The Norwegian krone is getting ready to rise against the currency next door, this strategist says.
They might be neighbors, but the Norwegian krone and the Swedish krona are in rather different situations. And Paul Robson, senior G20 FX strategist at Royal Bank of Scotland, sees a trading opportunity.
In Sweden, exports account for about half of GDP and about 40% of those exports go to Europe - a tough situation when European economic data is becoming ever more gloomy. But Norway, a player in oil, has been benefiting from strength in oil services and investment.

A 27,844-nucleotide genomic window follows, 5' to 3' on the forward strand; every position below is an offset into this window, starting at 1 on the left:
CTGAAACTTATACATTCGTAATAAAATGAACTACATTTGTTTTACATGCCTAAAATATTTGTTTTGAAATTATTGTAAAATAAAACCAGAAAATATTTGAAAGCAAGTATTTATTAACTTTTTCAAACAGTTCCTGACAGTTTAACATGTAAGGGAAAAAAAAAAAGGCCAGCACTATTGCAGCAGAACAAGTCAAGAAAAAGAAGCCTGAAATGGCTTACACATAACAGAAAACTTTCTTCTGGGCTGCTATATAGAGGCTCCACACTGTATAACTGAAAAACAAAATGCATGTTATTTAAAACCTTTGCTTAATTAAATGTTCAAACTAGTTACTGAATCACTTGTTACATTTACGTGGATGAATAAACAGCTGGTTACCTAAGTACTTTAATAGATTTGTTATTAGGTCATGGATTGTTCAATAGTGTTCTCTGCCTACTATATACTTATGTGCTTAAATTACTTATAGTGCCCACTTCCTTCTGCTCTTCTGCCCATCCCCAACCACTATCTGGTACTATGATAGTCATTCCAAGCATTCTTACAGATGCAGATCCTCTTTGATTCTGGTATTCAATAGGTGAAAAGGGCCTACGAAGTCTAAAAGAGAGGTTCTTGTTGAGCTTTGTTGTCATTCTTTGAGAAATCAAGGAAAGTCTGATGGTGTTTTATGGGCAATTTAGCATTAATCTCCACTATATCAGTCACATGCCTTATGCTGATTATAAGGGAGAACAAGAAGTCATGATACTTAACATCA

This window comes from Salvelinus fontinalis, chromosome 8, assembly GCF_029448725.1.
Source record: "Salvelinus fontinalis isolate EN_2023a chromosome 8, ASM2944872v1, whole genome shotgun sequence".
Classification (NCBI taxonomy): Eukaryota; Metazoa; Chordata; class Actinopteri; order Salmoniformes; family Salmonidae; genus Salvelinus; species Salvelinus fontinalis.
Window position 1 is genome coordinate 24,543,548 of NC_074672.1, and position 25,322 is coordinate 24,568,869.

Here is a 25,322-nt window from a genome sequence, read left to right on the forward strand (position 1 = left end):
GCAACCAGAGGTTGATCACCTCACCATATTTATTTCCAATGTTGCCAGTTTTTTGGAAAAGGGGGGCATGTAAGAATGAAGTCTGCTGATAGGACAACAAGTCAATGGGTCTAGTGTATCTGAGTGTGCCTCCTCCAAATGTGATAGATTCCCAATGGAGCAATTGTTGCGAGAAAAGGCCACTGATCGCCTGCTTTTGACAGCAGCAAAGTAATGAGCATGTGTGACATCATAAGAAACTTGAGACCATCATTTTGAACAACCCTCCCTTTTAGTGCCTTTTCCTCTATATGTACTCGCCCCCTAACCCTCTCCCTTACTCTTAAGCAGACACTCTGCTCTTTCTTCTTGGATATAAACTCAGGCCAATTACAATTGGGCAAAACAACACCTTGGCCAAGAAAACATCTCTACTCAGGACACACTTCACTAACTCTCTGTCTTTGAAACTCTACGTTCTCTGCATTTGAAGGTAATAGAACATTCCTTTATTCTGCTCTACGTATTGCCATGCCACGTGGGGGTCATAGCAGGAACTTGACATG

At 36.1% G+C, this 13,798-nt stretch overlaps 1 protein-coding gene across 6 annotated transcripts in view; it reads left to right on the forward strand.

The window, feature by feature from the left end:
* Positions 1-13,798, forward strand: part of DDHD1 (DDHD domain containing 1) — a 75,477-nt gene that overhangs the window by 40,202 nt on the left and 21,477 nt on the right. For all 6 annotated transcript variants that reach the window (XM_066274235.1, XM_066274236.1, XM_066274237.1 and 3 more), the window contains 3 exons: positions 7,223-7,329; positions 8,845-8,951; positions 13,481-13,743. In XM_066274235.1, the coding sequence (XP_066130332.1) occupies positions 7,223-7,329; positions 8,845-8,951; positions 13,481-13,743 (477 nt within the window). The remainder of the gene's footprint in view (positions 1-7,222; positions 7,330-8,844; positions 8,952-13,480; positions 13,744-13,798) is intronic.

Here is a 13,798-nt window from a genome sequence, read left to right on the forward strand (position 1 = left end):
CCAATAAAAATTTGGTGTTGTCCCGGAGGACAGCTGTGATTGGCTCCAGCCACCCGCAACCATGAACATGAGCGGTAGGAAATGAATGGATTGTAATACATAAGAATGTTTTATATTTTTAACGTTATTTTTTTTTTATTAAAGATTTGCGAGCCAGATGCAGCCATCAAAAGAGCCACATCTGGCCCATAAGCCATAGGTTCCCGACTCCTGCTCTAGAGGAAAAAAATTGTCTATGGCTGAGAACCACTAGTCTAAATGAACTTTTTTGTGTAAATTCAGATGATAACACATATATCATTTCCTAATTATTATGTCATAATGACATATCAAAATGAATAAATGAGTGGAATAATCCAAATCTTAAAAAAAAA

Then there are the central banks. In Sweden, "175 basis points of tightening since the Riksbank began normalizing the policy rate in July 2010 has also weighed on the Swedish consumer and leaves significant scope for rate cuts," says Robson in a note to clients. But in Norway, rising housing prices are limiting the central bank's interest in potentially inflationary rate cuts. "Overall, it appears there remains greater scope for rate cuts in Sweden than in Norway," Robson says.
Add in the fact that the Norwegian krone has only a low correlation with changes in risk appetite, as measured by the ups and downs of the S&P 500, and you have a buying opportunity.
Robson recommends buying the Norwegian krone against the Swedish krona at 1.1713, with a target of 1.2200 and a stop on a 2-day close below 1.1605.
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